Figure 7: GFAP expression is reduced after the third day. (a, b) Representative Western blot showing the expression of GFAP after the first (a) and third day (b) of anorexia; actin was used as an internal control. The band intensity of DIA and FFR groups was normalized to their respective controls ((a, b) under the Western blots). Data were shown as ± SEM. Significant differences were considered as .
3.5. Anorexia Increases Reactive Astrocytes

The reactive astrocytes were estimated in CA2 and DG, because astrocyte-nuclei ratio was significantly reduced in these regions. Reactive astrocytes were defined as GFAP+ cells with processes shorter than the diameter of the somata [16]. The number of reactive astrocytes was estimated for all the experimental groups and normalized with their respective controls (see Section 2.5). In CA2, reactive astrocytes increased (; ) for DIA and (; ) for FFR, while for dentate gyrus, reactive astrocytes increased (; ) for DIA and (; ) for FFR (Figure 8).

Figure 8: Anorexia increases the density of reactive astrocytes. Representative images of GFAP+ cells in the dentate gyrus (DG) for control (Ctrl), dehydration-induced anorexia (DIA), and forced food restriction (FFR) groups. The density of reactive astrocytes (cells with processes shorter than the diameter of the somata) was estimated for all the experimental groups and normalized with their respective controls for DG and CA2. Data were shown as mean ± SEM. Significant differences were considered as ; .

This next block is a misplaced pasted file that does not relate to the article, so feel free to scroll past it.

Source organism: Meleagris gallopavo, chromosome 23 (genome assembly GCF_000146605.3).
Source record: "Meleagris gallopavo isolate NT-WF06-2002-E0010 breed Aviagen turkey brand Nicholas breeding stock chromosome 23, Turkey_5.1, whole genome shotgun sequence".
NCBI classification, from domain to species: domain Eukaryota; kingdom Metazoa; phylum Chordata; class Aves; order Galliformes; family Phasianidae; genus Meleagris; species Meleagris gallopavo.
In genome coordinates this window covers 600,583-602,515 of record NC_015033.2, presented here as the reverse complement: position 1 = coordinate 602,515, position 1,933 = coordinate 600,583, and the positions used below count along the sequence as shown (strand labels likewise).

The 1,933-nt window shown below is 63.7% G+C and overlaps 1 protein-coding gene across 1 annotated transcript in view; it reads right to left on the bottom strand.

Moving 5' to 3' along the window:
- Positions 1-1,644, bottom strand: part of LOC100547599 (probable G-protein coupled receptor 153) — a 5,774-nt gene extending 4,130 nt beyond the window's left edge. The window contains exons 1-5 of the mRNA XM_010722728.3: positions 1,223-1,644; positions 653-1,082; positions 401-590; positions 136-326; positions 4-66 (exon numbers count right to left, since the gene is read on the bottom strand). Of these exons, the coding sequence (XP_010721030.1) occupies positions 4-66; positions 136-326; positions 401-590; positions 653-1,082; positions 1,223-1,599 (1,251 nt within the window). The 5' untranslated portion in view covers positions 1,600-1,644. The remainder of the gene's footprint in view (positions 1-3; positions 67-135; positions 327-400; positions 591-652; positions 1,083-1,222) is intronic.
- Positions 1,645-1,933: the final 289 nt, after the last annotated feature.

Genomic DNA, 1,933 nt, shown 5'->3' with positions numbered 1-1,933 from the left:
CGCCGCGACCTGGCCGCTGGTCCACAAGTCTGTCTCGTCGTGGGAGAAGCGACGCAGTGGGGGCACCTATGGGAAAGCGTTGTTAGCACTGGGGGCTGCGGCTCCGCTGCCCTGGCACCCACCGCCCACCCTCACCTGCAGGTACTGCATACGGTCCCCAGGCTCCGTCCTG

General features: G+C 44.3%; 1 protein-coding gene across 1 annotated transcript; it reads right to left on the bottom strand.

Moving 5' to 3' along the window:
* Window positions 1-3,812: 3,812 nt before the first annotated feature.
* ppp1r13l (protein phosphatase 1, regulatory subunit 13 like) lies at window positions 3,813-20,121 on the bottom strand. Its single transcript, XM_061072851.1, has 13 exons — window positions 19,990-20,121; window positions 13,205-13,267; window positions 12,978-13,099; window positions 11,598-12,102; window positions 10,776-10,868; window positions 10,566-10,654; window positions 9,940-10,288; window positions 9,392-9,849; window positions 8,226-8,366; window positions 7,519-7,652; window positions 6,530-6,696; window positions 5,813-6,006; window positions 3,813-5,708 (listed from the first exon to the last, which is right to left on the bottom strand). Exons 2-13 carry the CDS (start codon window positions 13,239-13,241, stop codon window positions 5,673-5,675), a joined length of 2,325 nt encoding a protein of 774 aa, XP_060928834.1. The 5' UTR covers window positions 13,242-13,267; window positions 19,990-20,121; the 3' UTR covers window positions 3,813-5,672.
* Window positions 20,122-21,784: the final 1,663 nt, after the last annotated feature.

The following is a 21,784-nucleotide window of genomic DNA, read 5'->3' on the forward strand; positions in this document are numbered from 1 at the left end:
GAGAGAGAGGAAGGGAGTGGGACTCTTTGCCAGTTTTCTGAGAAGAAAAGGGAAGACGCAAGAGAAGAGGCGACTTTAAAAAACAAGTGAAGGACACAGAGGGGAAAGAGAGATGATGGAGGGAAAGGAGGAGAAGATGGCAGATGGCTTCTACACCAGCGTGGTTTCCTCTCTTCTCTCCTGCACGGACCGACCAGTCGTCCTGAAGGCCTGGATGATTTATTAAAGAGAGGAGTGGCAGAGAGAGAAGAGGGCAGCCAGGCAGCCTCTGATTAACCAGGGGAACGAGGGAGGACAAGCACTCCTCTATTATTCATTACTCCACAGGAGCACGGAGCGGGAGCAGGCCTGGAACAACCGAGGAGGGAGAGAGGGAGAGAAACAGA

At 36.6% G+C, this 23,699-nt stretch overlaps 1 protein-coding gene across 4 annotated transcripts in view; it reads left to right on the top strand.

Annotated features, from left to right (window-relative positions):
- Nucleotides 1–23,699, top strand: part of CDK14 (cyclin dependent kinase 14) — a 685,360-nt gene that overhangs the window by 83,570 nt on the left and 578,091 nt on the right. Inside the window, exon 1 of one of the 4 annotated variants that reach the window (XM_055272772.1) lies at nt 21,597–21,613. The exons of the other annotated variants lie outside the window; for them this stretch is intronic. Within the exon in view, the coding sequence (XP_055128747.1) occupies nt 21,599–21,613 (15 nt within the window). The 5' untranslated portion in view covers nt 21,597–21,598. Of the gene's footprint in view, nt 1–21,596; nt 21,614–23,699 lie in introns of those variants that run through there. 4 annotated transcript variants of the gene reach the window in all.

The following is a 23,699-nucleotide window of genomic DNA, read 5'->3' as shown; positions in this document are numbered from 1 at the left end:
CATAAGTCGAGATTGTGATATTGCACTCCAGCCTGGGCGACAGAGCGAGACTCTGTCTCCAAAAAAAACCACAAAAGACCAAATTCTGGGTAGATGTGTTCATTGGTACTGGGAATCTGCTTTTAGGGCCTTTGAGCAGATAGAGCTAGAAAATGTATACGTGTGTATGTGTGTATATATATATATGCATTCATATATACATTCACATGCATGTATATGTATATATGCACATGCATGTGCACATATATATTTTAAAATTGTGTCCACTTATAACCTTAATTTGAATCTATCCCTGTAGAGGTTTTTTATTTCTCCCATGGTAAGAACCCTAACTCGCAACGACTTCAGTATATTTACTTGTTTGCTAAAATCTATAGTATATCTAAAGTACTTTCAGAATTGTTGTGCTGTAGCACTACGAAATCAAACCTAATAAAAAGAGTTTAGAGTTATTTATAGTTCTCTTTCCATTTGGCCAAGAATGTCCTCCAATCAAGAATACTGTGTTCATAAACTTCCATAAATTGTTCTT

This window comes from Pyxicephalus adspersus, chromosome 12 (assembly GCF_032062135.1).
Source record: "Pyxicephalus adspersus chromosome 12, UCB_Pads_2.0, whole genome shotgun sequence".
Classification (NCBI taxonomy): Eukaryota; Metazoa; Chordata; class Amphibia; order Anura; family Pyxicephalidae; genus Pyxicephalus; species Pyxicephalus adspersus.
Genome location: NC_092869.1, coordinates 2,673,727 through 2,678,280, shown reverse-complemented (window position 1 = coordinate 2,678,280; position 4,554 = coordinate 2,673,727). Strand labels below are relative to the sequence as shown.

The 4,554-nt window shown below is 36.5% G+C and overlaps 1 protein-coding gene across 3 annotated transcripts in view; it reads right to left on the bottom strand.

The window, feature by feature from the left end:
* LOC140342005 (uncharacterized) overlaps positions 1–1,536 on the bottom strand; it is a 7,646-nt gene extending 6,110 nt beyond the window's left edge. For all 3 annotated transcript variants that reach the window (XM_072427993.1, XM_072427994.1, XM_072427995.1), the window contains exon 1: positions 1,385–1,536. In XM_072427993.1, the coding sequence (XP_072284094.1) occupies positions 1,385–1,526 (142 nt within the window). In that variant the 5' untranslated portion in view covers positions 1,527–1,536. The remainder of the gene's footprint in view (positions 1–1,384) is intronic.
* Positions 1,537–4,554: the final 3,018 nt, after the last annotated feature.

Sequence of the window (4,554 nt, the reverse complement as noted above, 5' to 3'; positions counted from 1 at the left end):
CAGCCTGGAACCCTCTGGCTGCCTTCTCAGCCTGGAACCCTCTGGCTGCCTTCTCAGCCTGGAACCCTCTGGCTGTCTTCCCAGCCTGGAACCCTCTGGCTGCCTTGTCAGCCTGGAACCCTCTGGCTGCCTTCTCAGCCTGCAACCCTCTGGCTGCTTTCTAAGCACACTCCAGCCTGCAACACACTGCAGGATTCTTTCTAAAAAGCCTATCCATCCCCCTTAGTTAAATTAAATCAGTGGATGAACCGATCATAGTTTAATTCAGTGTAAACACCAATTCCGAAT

4. Discussion

Anorexia nervosa is common among female adolescents and has one of the highest mortality rates within psychiatric disorders (10–20%), even surpassing depression [1921]. During puberty, mood swings, and anxiety are common due to a sudden rise of hormones which affects the hippocampus [11, 12, 22]. Moreover, in the activity-based anorexia model (ABA), structural and functional alterations have been observed in the hippocampus, accompanied by anxiety-like behavior [1, 11, 12, 23]. However, the effect of anorexia on astrocyte density has been barely explored. Indeed, previous studies in the rat corpus callosum reported that cell proliferation was reduced with the ABA model, while astrocyte density was regionally reduced in the DIA model [1, 13]. The ABA study also reported a reduced hippocampal cell proliferation in the dentate gyrus [1].